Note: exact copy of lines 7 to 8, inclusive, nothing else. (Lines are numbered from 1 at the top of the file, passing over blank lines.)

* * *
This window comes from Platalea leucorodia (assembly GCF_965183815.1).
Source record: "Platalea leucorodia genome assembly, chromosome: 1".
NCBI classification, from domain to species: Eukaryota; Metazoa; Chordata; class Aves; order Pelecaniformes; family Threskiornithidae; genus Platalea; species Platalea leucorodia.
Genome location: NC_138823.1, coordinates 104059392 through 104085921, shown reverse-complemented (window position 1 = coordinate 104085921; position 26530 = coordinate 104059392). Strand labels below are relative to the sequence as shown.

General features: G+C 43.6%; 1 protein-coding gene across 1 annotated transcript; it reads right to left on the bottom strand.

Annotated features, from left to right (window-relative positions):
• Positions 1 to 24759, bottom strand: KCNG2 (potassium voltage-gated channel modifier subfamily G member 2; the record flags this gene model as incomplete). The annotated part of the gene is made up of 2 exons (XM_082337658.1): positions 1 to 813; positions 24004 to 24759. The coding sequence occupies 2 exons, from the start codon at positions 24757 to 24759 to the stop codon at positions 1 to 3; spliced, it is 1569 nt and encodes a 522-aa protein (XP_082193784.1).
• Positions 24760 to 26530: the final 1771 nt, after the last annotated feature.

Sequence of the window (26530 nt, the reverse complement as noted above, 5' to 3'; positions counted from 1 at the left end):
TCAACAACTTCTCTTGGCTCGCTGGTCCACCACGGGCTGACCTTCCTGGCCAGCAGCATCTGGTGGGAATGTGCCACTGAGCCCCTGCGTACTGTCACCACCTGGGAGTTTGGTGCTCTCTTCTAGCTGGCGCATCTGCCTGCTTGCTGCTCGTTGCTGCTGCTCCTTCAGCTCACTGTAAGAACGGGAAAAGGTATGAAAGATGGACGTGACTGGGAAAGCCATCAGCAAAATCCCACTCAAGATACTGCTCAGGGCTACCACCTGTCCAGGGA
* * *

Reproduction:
• Positions 1 to 24759, bottom strand: KCNG2 (potassium voltage-gated channel modifier subfamily G member 2; the record flags this gene model as incomplete). The annotated part of the gene is made up of 2 exons (XM_082337658.1): positions 1 to 813; positions 24004 to 24759. The coding sequence occupies 2 exons, from the start codon at positions 24757 to 24759 to the stop codon at positions 1 to 3; spliced, it is 1569 nt and encodes a 522-aa protein (XP_082193784.1).
• Positions 24760 to 26530: the final 1771 nt, after the last annotated feature.